A Visit to Little Bluestem by Eric Olson-Getty, Director of Programs
Our day started with a pinch of dried tobacco sprinkled gently on the forest floor. I had never done anything like this before – such offerings are not a part of the faith tradition that formed me – but it was an invitation to slow down, to breathe for a few moments, introduce myself, offer my good intentions and gratitude to this place I was about to disrupt. Hopefully the disruption would bring healing. As if on cue, I took a deep breath, opened my eyes, stood up, and there in front of me was a piece of cheap plastic lawn furniture, held out to me in the fingers of the brush, as if to say, “please get this thing out of here!”
Over the years I have spent many days in the forest and the mountains, running and hiking, seeking out solitude and traversing the contours and vistas of the landscape and, to some extent, fleetingly watching the creatures who inhabit it if they reveal themselves to me along the way. Today I had already arrived several hours early to run and hike the unmarked trails and old logging roads snaking up the flanks of the mountains. But the tobacco ritual shifted the way I moved through, perceived, and interacted with the space. It invited me into a relationship of care and mutuality with the place as a living breathing being.
We carried mattocks and shovels and trowels, but really the main purpose of the afternoon was to watch and observe. What kinds of plants are growing here? What stories do they tell about who lived here in the past? How did those inhabitants relate to the land? How is the forest healing its wounds, and what will make it more resilient in an ever-changing climate and an uncertain future?
I’ve never treated a garbage dump with the care and intentionality that we did as we picked our way through brush and brambles to uncover piles of bottles, cans, and plastic. Ordinarily a “clean-up” project means picking up everything discarded by humans and hauling it away, but surprisingly, we left the vast majority of it where it was. The things that decompose, even if it would take thousands of years, the forest was already claiming. Turn the rusty can over in your hand and see the soil caked inside, the little organisms making their home there, the mycelium creeping up the sides. Leave it where it is. The plastic though, the forest will never take. Gently remove anyone living in there and we’ll bag it and take it away.
This is how Little Bluestem, one of our newest Joint Plan of Work partners, embodies and enacts the work of ecological care. My day spent with them was an introduction to a partnership with a place – a piece of forest called Glass Hollow embraced by an arm of the Blue Ridge below Humpback Rocks. Little Bluestem started as a worker-owned plant nursery that propagates and sells native plants, but their “nonprofit” work (to use the corporate descriptor of such an organization) is to develop “community partnerships and educational programs focused on ecology and land-based skills” to promote “nourishment between ourselves, our neighbors, and the non-human inhabitants of the landscape for the mutual benefit of present and future generations.”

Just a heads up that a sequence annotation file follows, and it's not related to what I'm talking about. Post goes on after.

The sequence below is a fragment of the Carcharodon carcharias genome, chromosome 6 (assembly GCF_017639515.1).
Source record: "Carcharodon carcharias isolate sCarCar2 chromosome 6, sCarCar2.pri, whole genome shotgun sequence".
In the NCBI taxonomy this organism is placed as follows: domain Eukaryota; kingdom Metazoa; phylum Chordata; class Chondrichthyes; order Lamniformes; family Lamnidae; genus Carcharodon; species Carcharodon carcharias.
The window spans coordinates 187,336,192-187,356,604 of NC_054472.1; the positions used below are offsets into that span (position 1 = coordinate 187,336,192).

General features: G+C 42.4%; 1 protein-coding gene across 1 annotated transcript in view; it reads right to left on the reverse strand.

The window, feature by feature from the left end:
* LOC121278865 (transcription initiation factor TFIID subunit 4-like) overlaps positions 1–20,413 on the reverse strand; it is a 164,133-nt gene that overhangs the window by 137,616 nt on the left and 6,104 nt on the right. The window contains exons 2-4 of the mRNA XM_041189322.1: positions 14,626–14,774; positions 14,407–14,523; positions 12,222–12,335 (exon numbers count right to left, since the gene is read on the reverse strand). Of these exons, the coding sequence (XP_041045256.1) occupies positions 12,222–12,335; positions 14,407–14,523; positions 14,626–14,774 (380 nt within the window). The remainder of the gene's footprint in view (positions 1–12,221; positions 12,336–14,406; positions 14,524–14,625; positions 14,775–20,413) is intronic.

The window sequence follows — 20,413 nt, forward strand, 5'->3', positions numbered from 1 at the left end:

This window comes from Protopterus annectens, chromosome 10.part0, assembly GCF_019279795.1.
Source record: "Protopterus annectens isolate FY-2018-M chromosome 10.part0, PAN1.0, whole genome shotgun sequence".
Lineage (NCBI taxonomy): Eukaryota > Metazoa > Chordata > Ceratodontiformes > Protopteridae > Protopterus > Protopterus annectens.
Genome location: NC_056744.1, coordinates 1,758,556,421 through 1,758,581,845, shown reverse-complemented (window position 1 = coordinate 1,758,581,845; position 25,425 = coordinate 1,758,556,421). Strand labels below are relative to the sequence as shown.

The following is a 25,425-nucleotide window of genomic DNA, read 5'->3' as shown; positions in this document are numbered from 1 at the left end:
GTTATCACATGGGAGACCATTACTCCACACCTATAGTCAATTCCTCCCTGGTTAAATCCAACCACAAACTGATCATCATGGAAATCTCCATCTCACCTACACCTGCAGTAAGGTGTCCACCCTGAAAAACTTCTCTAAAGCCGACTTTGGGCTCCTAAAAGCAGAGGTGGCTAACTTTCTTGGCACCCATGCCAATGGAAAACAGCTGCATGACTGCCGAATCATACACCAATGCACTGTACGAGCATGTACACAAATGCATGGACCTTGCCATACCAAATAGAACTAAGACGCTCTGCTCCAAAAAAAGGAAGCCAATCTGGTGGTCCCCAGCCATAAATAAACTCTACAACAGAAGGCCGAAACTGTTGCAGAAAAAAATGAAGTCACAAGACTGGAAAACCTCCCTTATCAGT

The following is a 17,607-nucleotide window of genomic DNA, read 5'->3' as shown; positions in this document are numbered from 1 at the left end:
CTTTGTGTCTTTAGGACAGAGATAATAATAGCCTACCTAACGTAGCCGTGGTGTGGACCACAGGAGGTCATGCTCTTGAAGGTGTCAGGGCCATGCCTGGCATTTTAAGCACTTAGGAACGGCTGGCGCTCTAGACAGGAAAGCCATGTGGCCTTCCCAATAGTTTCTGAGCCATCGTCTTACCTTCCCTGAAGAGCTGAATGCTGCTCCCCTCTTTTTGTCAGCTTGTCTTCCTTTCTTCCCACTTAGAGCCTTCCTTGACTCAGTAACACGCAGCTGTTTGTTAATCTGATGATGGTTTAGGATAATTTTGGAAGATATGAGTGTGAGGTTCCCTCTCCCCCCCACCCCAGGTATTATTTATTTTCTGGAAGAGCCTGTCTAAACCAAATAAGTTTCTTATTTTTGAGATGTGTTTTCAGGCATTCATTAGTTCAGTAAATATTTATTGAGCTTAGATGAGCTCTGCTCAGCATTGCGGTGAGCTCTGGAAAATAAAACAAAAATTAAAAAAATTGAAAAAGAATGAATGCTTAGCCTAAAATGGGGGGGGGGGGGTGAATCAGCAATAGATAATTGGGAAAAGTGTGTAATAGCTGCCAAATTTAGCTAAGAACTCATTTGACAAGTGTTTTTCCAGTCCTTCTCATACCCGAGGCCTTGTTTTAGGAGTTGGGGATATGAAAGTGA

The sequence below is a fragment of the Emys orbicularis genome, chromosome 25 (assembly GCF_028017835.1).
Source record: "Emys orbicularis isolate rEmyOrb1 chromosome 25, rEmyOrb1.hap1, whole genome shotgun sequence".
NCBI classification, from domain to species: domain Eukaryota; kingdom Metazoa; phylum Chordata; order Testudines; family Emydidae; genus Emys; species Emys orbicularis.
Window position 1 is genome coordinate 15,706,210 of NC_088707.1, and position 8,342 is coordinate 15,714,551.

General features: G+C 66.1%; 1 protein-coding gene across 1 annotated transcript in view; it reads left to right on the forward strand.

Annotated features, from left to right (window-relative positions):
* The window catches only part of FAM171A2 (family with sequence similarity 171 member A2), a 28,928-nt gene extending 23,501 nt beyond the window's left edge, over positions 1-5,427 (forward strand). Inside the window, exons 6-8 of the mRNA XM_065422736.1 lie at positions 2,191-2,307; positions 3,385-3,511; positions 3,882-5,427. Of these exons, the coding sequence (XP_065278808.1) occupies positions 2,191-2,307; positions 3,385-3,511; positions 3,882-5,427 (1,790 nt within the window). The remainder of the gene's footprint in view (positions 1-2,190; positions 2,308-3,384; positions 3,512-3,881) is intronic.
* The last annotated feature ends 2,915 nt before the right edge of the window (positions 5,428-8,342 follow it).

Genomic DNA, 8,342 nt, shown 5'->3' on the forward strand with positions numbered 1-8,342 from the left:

For Ben Kessler, co-founder and worker-owner, the work of partnership with the land entails care and partnership with each other as well. “We…seek to embody and share modes of successful democratic decision-making and collaborative action. We believe that systems of mutual aid and accountability are more robust, resilient, and pleasant to live within than coercive hierarchies,” he says. The organization, from the worker-owners to the advisory circle, makes decisions by consensus, a model rooted in a cooperative ethic that extends to the plants themselves, whose personhood they respect as partners in the work.
The people I met at the work party each express this in their own way:
“Working with plants has gifted me nourishment, a sense of place and a whole lot of learning. I am inspired by what they alert us to in the landscape and their resilience humbles me incessantly.” -Kelly Walsh
“I have always been enamored by the plants around me and curiosity has led me to listen and open myself up to how and where they grow of their own volition.” -Nina O’Malley
“…through studying [fungi], growing them, and observing their varied ecological roles I gained new understandings and insights into biodiversity. Preserving and enhancing biodiversity, interacting with organisms as non-human persons, and being a colorful thread of the larger fabric of life are all out-growths of that practice.” – Charlie Aller
As I reflect on my day in Glass Hollow and on the words of the caretakers I met there, I am reminded of Octavia Butler’s axiom that change is inevitable, but we also have the power and the duty to shape change. Little Bluestem is showing us a bit of what this can mean. The changes of the climate crisis are upon us and are inevitable, but in Ben’s words, by learning to “interact with each other and non-human persons in a caring, compassionate way, engaging with the needs of the whole ecosystem, recognizing the agency of other beings to exist in their unique way,” we shape change by tending it, nurturing the vulnerable, encouraging the resilient, and letting go of our agendas for the land. It is in this spirit of cooperation and collaboration that we will find our being and belonging in the places we live.